GlaxoSmithKline plc (NYSE:GSK) said, on Monday, it is investigating fresh allegations that its employees in China employed unfair trade practices, including bribing local doctors, to sell Botox in the country.
The Brentford, U.K.-based health care major said that it so far has not found any anomaly in its selling practices, but will probe the claims made by the same whistleblower who earlier had accused the company of corruption in China.
"Nevertheless, we are investigating these new claims. However, our inquiries to date have found no evidence of bribery or corruption in relation to our sales and marketing of therapeutic Botox in China," the company’s spokesman said, according to a Reuters report.
The company added that it has high standards and the toughest compliance procedures in the sector, and that it operates in accordance with them.
According to the allegations, first reported by the Wall Street Journal on Sunday, GlaxoSmithKline targeted 48 doctors for a marketing strategy in which the doctors would be paid in cash or in educational credits for the Botox prescriptions they made.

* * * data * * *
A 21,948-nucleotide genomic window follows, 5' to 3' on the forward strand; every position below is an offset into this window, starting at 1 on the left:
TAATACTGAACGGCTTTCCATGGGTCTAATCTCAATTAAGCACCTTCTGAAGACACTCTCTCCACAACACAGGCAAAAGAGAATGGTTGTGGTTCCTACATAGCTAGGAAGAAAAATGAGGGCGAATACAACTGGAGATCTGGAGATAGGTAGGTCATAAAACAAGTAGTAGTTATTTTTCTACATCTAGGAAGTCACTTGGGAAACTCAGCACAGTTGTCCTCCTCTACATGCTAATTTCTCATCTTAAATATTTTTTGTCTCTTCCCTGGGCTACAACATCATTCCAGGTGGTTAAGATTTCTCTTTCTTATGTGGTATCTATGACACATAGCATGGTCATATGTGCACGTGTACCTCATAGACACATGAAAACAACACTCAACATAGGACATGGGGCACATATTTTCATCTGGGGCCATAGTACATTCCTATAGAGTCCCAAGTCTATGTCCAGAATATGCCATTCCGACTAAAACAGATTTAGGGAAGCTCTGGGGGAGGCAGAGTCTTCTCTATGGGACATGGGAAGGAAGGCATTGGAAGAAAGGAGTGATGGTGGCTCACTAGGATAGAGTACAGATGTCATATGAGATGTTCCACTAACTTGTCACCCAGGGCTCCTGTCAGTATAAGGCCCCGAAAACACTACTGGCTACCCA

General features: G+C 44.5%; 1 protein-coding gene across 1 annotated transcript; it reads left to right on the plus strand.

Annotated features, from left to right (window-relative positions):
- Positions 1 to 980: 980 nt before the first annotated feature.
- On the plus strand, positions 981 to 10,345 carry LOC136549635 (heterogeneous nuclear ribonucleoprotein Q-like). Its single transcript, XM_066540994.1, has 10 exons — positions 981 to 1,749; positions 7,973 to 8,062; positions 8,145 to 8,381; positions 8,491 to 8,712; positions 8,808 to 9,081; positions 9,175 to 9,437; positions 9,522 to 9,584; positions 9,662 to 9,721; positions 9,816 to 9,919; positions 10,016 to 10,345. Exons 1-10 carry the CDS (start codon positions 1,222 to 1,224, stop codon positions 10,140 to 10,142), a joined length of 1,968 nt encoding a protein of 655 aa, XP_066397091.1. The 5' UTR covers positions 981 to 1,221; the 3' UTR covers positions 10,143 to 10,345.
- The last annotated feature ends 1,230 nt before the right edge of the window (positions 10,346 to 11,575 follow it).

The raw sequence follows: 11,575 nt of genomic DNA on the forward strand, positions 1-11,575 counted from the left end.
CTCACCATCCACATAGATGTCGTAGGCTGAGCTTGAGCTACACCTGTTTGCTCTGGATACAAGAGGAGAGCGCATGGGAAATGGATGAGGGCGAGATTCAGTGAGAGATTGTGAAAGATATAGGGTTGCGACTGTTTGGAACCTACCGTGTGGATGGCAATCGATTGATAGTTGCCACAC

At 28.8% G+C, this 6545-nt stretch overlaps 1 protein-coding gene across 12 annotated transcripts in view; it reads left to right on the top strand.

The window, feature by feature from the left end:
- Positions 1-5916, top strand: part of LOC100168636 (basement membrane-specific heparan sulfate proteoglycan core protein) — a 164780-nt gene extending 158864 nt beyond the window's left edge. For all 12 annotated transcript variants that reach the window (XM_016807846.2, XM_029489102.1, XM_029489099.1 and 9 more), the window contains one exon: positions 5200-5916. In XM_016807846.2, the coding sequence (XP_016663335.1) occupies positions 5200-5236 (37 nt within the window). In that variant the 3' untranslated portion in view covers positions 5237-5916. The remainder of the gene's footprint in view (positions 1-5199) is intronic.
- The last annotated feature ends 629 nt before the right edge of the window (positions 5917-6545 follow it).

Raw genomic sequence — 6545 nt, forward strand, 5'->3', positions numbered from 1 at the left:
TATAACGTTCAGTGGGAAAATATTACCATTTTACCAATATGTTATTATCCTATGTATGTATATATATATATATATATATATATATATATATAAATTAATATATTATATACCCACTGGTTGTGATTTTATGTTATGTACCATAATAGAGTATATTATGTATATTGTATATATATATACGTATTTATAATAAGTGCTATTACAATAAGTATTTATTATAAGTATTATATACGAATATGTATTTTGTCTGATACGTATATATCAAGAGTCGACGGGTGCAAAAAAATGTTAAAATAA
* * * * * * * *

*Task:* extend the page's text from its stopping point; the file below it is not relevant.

The employees were also encouraged to route communications related to the Botox marketing strategy through their personal mail ids, the Journal said, citing internal communication documents it had seen. The strategy was code-named 'Vasily,' after the Russian World War II sniper Vasily Zaytsev.
"We have investigated the specific claim on the so-called Vasily program. Our investigation has found that while the proposal didn't contain anything untoward, the program was never implemented," the company spokesman told Reuters.
The company is already under investigation by the south-central Chinese city of Changsha for alleged “economic crimes” in China. The Changsha authorities, in a statement earlier, had said that they are probing high level officers of the company in China, but refused to elaborate on the specific charges.
Although Botox is well-known for its cosmetic use such as removing skin wrinkles, GlaxoSmithKline markets therapeutic Botox -- used for curing facial spasms, in China -- through an agreement with the drug’s patent holder Allergan Inc. (NYSE:AGN).
Multinational companies are trying to get a foothold in emerging pharmaceutical markets such as China and India, as growth in western countries is slowing and major drugs are losing patent cover in the U.S. and European countries.